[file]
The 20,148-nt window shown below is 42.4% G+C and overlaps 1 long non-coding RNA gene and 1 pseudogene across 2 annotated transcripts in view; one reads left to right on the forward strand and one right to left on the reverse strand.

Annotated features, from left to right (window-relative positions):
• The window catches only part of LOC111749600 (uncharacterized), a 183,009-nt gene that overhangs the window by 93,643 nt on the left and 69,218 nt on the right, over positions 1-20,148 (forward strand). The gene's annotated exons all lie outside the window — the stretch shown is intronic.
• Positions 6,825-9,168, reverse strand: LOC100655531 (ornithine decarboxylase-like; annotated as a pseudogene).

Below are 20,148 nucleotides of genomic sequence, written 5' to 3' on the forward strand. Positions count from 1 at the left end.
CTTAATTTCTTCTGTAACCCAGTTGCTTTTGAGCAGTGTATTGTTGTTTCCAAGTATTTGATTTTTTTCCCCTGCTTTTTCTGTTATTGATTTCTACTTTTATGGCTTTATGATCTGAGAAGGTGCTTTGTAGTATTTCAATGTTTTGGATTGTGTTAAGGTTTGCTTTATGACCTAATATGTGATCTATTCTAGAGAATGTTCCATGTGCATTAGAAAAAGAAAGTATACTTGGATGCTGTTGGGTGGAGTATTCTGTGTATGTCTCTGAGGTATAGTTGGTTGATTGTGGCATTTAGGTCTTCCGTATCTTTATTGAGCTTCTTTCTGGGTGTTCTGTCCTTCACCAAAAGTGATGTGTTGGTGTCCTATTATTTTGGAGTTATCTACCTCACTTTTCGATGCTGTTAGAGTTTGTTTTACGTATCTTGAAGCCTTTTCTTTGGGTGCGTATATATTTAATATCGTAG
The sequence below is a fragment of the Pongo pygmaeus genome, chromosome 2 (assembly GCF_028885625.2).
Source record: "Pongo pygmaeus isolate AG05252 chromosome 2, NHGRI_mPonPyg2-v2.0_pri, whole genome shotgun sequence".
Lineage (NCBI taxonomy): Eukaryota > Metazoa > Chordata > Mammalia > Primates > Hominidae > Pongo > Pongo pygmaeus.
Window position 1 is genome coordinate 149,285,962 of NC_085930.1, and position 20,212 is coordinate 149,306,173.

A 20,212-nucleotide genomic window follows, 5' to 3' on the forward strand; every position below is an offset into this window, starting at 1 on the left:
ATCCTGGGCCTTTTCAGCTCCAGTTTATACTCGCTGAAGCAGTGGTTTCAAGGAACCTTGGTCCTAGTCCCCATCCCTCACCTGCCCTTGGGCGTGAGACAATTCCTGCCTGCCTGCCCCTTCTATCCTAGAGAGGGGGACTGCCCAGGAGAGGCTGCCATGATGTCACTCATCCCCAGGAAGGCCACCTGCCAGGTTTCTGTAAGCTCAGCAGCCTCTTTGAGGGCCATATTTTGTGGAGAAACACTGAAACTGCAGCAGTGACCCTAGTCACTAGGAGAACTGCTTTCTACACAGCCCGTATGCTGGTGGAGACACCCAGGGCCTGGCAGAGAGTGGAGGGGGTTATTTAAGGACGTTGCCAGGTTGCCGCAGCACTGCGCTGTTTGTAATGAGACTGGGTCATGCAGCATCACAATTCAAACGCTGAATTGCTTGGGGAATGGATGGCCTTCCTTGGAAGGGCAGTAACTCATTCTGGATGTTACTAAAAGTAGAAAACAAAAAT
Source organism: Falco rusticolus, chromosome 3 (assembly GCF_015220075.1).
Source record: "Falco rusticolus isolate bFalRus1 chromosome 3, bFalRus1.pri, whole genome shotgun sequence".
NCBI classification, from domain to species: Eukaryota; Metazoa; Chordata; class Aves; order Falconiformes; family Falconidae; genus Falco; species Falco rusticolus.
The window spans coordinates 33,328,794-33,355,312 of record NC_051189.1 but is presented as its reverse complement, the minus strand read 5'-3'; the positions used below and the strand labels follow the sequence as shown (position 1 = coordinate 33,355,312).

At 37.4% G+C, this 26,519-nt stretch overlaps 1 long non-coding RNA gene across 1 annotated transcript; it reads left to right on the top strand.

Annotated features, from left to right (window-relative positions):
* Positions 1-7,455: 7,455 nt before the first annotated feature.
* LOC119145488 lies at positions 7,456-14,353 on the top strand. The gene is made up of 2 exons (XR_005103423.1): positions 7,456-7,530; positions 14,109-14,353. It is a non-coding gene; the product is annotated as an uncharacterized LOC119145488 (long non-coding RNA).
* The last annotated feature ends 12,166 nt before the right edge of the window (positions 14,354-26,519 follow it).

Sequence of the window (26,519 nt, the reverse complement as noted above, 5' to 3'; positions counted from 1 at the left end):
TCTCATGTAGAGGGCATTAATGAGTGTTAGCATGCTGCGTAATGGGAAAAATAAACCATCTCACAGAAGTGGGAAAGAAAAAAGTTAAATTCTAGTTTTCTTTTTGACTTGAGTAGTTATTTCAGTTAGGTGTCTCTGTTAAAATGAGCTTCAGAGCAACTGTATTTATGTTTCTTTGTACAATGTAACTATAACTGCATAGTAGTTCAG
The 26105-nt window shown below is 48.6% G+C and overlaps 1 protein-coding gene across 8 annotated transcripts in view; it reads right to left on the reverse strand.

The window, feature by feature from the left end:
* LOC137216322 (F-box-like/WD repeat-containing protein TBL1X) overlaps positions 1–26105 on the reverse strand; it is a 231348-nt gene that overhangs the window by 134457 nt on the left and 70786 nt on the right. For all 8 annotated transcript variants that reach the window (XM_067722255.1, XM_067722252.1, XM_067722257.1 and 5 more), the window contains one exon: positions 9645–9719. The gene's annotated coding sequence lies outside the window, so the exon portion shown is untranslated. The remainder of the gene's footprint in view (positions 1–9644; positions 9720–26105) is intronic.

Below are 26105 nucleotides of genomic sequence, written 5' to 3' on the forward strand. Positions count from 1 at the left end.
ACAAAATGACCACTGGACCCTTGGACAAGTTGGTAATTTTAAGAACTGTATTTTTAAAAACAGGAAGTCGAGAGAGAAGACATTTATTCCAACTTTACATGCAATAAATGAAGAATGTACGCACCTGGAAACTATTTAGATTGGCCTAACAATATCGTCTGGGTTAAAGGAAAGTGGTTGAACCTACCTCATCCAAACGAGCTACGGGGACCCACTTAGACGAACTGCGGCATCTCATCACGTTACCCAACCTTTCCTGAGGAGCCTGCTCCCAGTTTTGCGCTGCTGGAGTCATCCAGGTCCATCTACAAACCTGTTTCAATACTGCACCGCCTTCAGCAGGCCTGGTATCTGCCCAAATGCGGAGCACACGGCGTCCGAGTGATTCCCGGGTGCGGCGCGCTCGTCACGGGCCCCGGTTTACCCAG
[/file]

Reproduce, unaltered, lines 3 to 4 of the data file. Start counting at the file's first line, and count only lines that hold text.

• The window catches only part of LOC111749600 (uncharacterized), a 183,009-nt gene that overhangs the window by 93,643 nt on the left and 69,218 nt on the right, over positions 1-20,148 (forward strand). The gene's annotated exons all lie outside the window — the stretch shown is intronic.
• Positions 6,825-9,168, reverse strand: LOC100655531 (ornithine decarboxylase-like; annotated as a pseudogene).